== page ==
Once Content ID has matched your content, you have the following options available to you:


    1. Monetising the content by re-routing the adsense revenue. The video stays up and 100% of the revenue is taken by you the content owner (unless the clip contains content from multiple rights owners in which case you take a % share – but more on that later).
    2. Blocking any use at all which results in the content being taken down (and sacrificing any adsense revenues). Depending on how close a match there is, this can be actioned within 5 minutes in some cases.  
    3. Tracking the content, which essentially leaves the content live, and tracks what you could be making if you chose to monetise – just in case you change your mind!

Let’s call this system
‘match-and-decide’ – it matches infringing content, and let’s you decide what outcome to take. This enables you the rights owner to take complete control of your content, and prevent lost revenue through others using your content without permission.


Fortunately, monetising and blocking can also be set by territory. This is handy if you have the rights to content in some places and not others. And even better, Content ID allows you to setup custom ‘match policies’ to save time. So you might have the rights for the world excluding Australia for all the content on your channel, in which case you can set this up once and keep reusing it – rather that setting it up for each and every clip.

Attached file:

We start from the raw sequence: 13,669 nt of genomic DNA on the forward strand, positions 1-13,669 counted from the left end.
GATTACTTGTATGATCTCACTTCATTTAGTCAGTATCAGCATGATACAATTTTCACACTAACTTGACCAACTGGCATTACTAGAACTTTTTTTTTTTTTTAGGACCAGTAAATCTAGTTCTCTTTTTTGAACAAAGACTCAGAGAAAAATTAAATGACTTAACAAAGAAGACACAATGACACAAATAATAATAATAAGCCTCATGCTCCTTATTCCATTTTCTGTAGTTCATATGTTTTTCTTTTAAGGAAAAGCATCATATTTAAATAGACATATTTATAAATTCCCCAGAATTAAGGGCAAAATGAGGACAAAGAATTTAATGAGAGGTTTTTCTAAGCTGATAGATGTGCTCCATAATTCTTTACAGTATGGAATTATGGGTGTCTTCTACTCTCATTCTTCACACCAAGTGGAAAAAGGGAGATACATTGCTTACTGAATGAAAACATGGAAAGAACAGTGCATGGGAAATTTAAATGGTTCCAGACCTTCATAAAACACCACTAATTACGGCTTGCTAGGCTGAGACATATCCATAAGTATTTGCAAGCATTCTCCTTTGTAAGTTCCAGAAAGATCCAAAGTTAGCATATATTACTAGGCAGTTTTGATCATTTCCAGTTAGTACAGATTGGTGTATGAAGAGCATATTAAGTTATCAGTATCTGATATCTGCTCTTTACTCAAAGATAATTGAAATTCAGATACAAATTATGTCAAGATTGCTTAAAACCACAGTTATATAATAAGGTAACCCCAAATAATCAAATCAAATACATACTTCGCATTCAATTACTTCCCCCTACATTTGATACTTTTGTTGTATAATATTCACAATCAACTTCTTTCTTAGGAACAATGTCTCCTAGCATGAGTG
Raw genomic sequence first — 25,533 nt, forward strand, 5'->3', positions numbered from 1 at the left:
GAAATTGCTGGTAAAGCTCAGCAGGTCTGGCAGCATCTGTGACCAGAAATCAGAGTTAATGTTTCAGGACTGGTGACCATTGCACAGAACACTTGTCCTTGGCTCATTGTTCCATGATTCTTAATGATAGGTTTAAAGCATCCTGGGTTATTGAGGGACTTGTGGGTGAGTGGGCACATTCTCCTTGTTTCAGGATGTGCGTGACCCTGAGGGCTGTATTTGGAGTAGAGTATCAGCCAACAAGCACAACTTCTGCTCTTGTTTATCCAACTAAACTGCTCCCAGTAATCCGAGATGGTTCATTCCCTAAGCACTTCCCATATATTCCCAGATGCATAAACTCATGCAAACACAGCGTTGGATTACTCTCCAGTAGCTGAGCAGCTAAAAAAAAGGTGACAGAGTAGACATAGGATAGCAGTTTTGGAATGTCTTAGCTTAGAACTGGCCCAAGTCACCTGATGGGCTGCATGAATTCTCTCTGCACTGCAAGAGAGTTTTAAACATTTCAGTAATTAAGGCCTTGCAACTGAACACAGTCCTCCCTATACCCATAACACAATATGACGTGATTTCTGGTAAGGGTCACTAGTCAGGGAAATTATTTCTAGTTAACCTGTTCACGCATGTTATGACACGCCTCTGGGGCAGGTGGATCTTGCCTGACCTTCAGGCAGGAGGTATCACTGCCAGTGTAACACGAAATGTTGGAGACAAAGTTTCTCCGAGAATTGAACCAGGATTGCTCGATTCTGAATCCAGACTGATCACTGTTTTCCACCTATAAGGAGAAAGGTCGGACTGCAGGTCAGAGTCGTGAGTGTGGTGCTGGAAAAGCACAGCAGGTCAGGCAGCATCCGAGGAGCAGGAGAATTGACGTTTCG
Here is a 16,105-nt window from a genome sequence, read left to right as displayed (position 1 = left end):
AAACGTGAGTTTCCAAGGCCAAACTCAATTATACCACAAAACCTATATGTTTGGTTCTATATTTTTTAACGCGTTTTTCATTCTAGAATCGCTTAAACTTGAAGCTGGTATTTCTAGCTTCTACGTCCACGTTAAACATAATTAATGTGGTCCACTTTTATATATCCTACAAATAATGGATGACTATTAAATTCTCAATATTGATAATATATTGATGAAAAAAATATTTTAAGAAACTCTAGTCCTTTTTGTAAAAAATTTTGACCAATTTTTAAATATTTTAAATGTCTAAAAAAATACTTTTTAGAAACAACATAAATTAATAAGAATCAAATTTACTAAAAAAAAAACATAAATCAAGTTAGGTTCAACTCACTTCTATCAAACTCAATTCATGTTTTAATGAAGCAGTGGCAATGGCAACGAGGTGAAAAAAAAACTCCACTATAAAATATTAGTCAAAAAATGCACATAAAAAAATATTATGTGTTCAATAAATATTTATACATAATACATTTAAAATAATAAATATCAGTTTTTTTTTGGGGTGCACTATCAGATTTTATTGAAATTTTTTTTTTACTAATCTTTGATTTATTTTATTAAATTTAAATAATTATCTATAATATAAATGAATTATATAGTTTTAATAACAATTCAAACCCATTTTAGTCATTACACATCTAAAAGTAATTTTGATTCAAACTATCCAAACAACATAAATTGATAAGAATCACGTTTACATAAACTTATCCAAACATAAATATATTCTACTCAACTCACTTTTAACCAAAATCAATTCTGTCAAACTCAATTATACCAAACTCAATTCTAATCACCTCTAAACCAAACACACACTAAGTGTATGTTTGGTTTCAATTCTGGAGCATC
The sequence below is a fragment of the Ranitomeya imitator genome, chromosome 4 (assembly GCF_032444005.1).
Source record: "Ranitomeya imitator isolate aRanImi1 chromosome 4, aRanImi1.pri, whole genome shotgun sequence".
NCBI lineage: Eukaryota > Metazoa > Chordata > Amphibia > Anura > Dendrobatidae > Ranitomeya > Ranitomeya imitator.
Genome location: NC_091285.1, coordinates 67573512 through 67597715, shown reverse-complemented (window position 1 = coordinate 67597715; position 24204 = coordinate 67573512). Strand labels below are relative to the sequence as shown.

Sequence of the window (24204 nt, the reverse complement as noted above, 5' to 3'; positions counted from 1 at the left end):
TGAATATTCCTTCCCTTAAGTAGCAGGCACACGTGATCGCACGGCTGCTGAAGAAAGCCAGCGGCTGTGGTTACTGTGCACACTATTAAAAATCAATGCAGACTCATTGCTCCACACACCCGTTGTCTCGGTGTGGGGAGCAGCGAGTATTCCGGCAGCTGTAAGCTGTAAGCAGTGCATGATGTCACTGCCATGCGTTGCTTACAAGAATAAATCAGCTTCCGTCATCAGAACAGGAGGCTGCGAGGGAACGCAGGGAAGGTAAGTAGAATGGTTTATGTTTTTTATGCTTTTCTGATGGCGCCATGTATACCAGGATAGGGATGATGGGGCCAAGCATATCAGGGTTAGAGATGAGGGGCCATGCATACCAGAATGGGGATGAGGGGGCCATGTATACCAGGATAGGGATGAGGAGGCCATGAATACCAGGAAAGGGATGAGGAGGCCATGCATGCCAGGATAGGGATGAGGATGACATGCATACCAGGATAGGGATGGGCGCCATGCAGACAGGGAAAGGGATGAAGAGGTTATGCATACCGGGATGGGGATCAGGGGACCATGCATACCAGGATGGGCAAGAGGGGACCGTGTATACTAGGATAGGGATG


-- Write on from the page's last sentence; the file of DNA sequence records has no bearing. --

Just because you as a rights owner have made a claim for some of your content, doesn’t mean that it automatically becomes yours. In some instances, the infringing user may choose to dispute your claim. They may believe they own the clip, the system misidentified the video, that the content is public domain or fair use, or you have previously cleared their usage.


However, once a dispute is raised it comes back to you the rights owner to decide on the outcome. You have 30 days to respond after which, if you’ve done nothing – you lose the claim. You have the option to release the claim (if you agree with their dispute), uphold the claim, or take the video down.


Below we can see an example of a disputed claim. The infringing user has wrongly claimed that this instance is fair use because they have translated it into Arabic. Rather than takedown their clip, the decision was made to monestise it – because an arabic version of this content does not exist, and therefore this is a new revenue opportunity.



If the infringing user feels you have mistakenly upheld their dispute, they can then appeal your decision. Not all users can make an appeal though – it depends on several factors including the age of the user’s account, and whether their account is verified. You now have another 30 days to respond and your options include:


  1. Do nothing, let the claim expire (the video will remain live)
  2. Release the claim i.e. you agree with the appeal (the video will remain live)
  3. Request immediate removal of your video
  4. Schedule a takedown request for your video


If both parties want to monetise the video in question YouTube will hold this money separately during your dispute – and once it has been resolved, it will be paid out to the appropriate party.